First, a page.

In February 2009, the stock market hit rock bottom, and a lot of people freaked out. People had stopped buying things, as their portfolios were ravaged and their homes fell dramatically in value. Buying a new car when you are being foreclosed upon is just not in the cards. GM and Chrysler went bankrupt. Many today don't remember those times, even though there were only a few short years ago. Some of these "Alt-Right" Nazis were only 10 or 11 years old at the time. Today we listen to their "opinions" as if they were wizened.
Lack of consumer confidence can crash an economy or at the very least, make it worse. Once people stop spending, companies lay off employees, who in turn stop spending. News of layoffs make those who still have a job, nervous. They stop spending. Company profits are down, share prices drop, dividends are cut. Retirees, living off savings and investments, get nervous and stop spending as well. It is a vicious circle.
Of course, some (Republicans, mostly) complained that the recovery wasn't "good enough" and that we were entitled to massive growth rates, conveniently forgetting that massive growth is what lead to the recession of 2008 in the first place. Like the alt-right, they seem to have no collective memory, at least not extending back more than 18 months (except when they want to blame Bill Clinton for the housing bubble, at which point their memory goes back 20 years. Elephants never forget - but perhaps they have a selective memory).
And the boating industry sales numbers seem to reflect this. When the shit hit the fan in 2009, sales of boats tanked - but sales of high-end yachts barely had a hiccup. Sales of vacation cottages went south - sales of luxury resort mansions kept going. And so on throughout the market. Today, sales of upper-end "luxury" homes are through the roof, while young people starting out lament there are no "entry level" homes for sale - nor is anyone building them.
Those who have money still spend it, the middle-class, striving to imitate the upper classes, was wiped out. And perhaps we saw this same pattern in the 1930's, where luxury car sales ironically increased, while the middle-class started buying stripped down versions of Buicks (Marquette) and Oaklands (Pontiac). Meanwhile, Cadillac introduces a V-12 and then a V-16. The rich still had money to spend.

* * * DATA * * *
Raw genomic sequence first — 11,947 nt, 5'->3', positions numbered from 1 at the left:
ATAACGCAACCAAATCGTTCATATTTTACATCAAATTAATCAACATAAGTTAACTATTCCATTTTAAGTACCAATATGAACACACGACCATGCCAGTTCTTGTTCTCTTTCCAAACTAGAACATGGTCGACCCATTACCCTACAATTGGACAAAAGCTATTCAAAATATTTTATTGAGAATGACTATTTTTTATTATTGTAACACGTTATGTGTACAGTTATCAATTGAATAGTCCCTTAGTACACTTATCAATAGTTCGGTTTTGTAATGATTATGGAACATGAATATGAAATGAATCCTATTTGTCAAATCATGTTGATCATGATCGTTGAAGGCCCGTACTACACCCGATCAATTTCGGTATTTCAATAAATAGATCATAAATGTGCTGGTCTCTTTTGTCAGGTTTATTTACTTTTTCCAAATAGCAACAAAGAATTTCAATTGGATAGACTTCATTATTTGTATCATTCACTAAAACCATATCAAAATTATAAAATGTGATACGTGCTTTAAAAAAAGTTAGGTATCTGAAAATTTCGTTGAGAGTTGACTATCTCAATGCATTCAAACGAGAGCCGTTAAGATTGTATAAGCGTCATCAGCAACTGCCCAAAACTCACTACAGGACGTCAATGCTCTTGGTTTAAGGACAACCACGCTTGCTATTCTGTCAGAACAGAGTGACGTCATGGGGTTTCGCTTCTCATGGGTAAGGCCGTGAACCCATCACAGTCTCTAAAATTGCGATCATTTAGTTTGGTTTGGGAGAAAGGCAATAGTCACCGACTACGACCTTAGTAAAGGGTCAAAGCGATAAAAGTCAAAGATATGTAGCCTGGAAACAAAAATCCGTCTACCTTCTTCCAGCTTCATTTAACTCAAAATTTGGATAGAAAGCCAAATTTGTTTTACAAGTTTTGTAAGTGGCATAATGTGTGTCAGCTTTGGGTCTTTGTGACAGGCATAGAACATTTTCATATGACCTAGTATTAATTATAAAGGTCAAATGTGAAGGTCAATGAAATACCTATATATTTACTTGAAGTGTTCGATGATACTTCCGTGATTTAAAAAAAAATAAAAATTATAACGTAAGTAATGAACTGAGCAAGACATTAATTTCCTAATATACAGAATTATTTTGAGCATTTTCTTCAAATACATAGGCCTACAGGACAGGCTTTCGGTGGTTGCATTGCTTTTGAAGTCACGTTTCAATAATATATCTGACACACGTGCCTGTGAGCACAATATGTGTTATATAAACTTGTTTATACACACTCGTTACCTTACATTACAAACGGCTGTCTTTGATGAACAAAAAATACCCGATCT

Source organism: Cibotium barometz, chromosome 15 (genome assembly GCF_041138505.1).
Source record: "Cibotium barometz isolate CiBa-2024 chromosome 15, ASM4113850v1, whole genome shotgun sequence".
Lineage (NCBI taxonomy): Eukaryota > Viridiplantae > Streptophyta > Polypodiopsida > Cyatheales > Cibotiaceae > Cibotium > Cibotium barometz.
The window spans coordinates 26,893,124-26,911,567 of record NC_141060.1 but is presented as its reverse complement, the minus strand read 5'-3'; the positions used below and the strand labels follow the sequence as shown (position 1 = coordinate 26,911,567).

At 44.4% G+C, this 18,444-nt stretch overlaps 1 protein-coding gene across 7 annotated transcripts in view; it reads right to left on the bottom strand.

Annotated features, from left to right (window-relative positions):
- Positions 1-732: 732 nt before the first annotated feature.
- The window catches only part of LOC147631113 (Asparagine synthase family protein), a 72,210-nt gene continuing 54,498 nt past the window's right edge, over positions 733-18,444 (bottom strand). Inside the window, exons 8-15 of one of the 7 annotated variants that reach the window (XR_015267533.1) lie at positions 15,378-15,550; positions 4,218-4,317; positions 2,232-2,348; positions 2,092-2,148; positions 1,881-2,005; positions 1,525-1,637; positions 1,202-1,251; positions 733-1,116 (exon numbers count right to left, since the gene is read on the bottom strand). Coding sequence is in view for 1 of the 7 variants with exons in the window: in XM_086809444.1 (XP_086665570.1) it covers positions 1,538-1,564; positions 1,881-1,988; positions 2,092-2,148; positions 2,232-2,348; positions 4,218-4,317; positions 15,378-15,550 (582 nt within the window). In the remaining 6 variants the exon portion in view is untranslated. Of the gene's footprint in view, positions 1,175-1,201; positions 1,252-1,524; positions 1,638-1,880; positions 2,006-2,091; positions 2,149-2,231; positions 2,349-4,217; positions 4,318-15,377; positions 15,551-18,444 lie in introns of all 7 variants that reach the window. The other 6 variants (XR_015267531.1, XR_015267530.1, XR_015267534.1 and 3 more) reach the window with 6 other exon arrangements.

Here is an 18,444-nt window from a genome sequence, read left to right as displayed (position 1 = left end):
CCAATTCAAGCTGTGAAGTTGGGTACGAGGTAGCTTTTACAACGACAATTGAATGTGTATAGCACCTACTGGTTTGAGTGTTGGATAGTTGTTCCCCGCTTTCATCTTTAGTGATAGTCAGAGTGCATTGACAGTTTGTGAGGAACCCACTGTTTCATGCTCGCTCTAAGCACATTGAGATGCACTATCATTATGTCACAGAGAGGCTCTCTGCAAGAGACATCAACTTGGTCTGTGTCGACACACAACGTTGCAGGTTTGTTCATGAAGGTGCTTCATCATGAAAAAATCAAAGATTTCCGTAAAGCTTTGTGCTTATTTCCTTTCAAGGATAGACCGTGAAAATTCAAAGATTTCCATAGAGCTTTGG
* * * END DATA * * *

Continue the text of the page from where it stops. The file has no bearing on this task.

Today, unemployment is low, but so are wages - a deadly combination. With low wages and low unemployment (and no benefits with most jobs) there is nothing to stop a worker from saying, "I quit - I can get a job just as shitty as this across town!" And they are right - they can. But they still have no money to spend, and most are living "paycheck to paycheck" so they can afford their smart phones.
Throw in trade wars and perhaps real wars, as well as an overheated stock market (particularly with regard to so-called tech stocks), and we might see a pullback in the economy next year.
If you are a young couple looking to buy a house today, and are paying for your own health insurance under Obamacare, do you feel confident enough to put down a down payment, not knowing what your tax bill or health care bill will be like next year? Quite frankly, I think you'd be insane to buy right now, unless you could predict these actual costs and budget accordingly.
People buying houses, on the other hand, are going to look at that tax deduction very closely, and how much they pay for the house will be based on how much they get back on their taxes. If there is no deduction for mortgage interest (for middle-class homes, Trump proposes protecting this for richer people) then people will see less savings and thus pay less for such homes. This could depress home prices - for the middle-class.
All I can say is, I am losing confidence in the market, largely because the people running things seem a little unhinged these days. Not only that, they are not proposing minor changes to our laws and economic system, but rather instituting radical "overhauls" of our tax code and health insurance system - with outcomes that are either unpredictable, or, if predictable, look like misery for middle-class people (this is a good time to be a Billionaire, though, although is there ever a bad time to be one?).
Because of this, we sort of gave up on the idea of buying a boat, at least for the time being. It just seems safer to have money in the bank than a hole in the water. And of course, these means not buying a truck to tow it with. If the economy does go down, there will be a lot of cheap boats for sale next year, just as there were in 2009. So maybe it would pay to wait. Or maybe it would pay not to buy at all.
Multiply my anxiety by the large number of Americans who are struggling to get by or retirees who are trying to figure out if they will outlive their money, and it doesn't look good, even as the financial press reports "record profits" for companies that still have P/E ratios in the hundreds.
Funny, but they said the same thing back in 2007.
UPDATE: Blue Cross tells me that my health insurance will go from $18.72 a month this year to $675.89 a month in 2018. I am not kidding. This is serious shit.
Thanks President Trump! You really fixed Obamacare!
Good thing we didn't buy a boat.....